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Built under pressure from the public, Paris Zoo rose from its ashes in 2014, after almost a century of history. The story of the Paris Zoological Park, more commonly known as Vincennes Zoo, begins in the 1930s, and would go through various stops and starts before the total reopening of the park in 2014. Between excitement and renovation, here is the incredible story of Paris Zoo’s journey.
The Universal Exposition of 1931
The inauguration in 1934
The big rock
The execution of the project of a zoological garden in Paris took three long years.
From the onset of the project, the big rock is the centrepiece of the park’s architecture.
Installed in 1907 in Hamburg Zoo, the big rock is the latest architectural element of renowned zoos of the era.
Practical and aesthetic, it enables the hiding of technical premises as well as the animals’ rest areas. The big rock also plays a part in the ‘’natural’’ aspect of the animals’ living spaces. They are not presented to the public in cages, but in open spaces, adjacent to the rock, and separated from the visitors by ditches.
This technique not only improves the comfort of the visitors wandering around the park, but is also better for the animals.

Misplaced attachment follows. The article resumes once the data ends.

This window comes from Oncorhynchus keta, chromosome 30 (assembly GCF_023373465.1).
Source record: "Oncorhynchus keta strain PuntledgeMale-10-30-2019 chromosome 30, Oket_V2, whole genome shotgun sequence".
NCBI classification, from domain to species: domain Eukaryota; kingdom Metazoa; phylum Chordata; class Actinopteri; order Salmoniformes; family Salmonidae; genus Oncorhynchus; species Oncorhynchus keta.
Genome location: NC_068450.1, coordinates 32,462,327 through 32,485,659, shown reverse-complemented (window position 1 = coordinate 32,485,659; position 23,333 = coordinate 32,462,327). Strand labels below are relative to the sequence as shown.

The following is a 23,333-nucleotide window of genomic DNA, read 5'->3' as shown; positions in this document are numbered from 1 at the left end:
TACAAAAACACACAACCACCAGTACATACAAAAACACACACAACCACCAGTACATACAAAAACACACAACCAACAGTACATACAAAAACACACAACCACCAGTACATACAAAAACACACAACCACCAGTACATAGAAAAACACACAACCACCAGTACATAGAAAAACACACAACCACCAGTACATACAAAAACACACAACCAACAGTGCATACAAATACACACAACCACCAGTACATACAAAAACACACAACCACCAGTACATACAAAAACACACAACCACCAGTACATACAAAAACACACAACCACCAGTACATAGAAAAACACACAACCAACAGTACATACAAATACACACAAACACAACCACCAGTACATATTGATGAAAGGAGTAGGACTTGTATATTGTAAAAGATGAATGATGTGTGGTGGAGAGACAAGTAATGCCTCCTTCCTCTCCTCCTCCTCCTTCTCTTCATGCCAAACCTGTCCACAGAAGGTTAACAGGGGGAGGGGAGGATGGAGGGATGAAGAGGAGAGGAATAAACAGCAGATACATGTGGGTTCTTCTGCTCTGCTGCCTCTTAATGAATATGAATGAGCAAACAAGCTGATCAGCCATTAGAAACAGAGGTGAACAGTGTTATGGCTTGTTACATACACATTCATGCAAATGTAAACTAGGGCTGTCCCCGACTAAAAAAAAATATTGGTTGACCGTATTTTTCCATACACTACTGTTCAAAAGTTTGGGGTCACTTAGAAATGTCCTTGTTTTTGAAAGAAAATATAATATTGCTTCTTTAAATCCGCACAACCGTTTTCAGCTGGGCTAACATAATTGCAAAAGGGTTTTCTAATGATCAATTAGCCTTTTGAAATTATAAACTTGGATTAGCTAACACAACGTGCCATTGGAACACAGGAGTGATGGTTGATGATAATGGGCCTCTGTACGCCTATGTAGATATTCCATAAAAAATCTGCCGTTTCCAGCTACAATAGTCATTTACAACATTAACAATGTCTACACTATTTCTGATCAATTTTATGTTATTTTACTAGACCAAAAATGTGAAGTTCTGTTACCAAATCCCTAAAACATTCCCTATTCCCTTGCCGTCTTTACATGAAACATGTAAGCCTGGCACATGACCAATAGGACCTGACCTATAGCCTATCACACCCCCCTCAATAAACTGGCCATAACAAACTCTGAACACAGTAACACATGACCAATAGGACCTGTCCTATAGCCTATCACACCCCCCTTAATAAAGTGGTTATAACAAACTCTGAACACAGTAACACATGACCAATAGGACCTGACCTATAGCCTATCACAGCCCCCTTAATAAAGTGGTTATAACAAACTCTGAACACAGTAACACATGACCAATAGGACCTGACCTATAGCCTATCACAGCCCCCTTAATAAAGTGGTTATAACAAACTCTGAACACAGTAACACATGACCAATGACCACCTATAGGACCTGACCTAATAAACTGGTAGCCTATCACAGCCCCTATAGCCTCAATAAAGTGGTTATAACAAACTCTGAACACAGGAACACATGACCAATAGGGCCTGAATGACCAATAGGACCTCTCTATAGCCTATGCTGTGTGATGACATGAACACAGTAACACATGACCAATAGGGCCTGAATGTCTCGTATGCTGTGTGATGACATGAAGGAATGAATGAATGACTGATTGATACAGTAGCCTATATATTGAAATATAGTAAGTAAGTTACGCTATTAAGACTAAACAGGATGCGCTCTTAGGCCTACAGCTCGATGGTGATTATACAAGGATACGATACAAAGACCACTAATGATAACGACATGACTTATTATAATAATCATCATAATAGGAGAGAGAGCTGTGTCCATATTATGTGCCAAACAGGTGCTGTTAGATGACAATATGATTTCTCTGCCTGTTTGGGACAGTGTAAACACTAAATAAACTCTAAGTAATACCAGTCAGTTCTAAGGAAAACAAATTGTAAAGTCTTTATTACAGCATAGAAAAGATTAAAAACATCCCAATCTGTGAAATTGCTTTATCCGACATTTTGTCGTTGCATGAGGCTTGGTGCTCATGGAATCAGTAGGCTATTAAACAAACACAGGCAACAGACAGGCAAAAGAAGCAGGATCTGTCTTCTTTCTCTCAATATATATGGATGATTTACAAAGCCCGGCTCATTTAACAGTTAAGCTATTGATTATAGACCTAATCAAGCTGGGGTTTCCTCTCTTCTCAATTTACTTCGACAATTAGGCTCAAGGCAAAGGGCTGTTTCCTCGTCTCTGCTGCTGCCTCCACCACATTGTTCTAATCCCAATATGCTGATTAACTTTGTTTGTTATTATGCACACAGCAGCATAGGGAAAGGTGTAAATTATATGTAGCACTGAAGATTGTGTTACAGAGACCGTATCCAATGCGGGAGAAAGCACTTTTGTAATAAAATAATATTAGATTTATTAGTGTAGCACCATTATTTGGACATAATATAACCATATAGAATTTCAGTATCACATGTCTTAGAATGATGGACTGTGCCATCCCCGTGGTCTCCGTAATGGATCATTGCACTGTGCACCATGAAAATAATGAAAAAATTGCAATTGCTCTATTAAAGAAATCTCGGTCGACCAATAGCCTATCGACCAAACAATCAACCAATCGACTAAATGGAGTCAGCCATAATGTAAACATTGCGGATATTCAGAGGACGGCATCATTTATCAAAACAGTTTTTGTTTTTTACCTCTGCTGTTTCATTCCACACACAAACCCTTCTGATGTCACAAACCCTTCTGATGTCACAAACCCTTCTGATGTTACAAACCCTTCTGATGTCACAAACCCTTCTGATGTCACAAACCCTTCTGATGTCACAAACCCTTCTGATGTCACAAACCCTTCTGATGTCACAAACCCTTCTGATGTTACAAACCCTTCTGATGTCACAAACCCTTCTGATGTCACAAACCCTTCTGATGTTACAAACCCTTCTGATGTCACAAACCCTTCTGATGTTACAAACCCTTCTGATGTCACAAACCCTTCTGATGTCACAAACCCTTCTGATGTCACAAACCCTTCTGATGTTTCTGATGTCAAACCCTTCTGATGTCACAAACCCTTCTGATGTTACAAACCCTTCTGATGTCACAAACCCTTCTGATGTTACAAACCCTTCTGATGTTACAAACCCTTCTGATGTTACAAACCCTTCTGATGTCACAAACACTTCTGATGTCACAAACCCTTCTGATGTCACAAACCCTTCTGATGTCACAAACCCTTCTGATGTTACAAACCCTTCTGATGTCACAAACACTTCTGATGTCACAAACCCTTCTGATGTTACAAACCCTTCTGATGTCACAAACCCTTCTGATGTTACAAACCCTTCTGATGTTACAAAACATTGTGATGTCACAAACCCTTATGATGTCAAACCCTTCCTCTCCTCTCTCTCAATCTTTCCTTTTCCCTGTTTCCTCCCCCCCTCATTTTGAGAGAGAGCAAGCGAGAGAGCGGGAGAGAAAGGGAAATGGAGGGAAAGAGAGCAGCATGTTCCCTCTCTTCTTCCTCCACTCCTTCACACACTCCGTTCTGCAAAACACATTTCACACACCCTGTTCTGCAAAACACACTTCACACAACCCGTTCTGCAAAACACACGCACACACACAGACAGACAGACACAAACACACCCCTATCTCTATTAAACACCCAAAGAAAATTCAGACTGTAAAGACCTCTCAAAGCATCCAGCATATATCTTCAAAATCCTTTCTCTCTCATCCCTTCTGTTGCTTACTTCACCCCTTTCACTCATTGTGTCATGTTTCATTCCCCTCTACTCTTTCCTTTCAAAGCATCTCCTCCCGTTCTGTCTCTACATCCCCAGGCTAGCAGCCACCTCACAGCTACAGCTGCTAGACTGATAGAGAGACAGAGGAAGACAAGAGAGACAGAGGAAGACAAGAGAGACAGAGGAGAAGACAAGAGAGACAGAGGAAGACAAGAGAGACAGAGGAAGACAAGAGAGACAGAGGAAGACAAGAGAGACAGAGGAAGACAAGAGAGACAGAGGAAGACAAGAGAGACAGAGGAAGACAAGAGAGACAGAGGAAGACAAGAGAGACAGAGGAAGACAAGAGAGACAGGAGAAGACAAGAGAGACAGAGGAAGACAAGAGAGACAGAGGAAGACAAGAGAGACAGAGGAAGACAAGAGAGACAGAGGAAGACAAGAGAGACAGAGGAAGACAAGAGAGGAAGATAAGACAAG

The animal species of the era
Works begin in 1994…
The zoo moves through the decades with growing success. However, in the 1990s, the need for renovation became evident.
In 1982, Paris Zoo was forced to close the big rock off from the public. The concrete structure had become fragile and the facilities on the inside could no longer be used. Renovation works would be necessary to restore the place.
Finally, in 1994, the structure returns to its former glory. Aware of the importance of the park to the country, the state puts forward an aid of 15 million euro to renovate the iconic location. The inauguration of the renovated big rock took place on the 9th of November 1994.
Then in 2005
The renovations of 1994 are the prelude to works of an even bigger scale. The facilities were showing worrying signs of wear and would need colossal funding to be restored.
From 2002, the Museum of Natural History, on which the zoo depends, is forced to take protective measures due to the dilapidated state of some facilities. Entire sections of the zoological gardens are then closed.
From 2004, various elected representatives sound the alarm and ask the state for funding to undertake the works necessary to the restoration of the Paris Zoological Park. It should be noted that, for once, their opinions were listened to by the heads of the state and that large-scale funding was given over to satisfy their demand. It was now certain: the works would begin.
The closing of the zoo in 2008
The complete rehabilitation of the zoo required complete closure and the evacuation of the animals.
In 2005, Paris Zoo was officially classed as being under construction. The initial phases pass by without any mishaps but cannot allow for the establishment to remain open while works are ongoing.
In 2008, a big party was organised for the closure of Paris Zoo. The crowds flock one last time to see the place that delighted 3 generations. The animals had to find new homes and be transferred.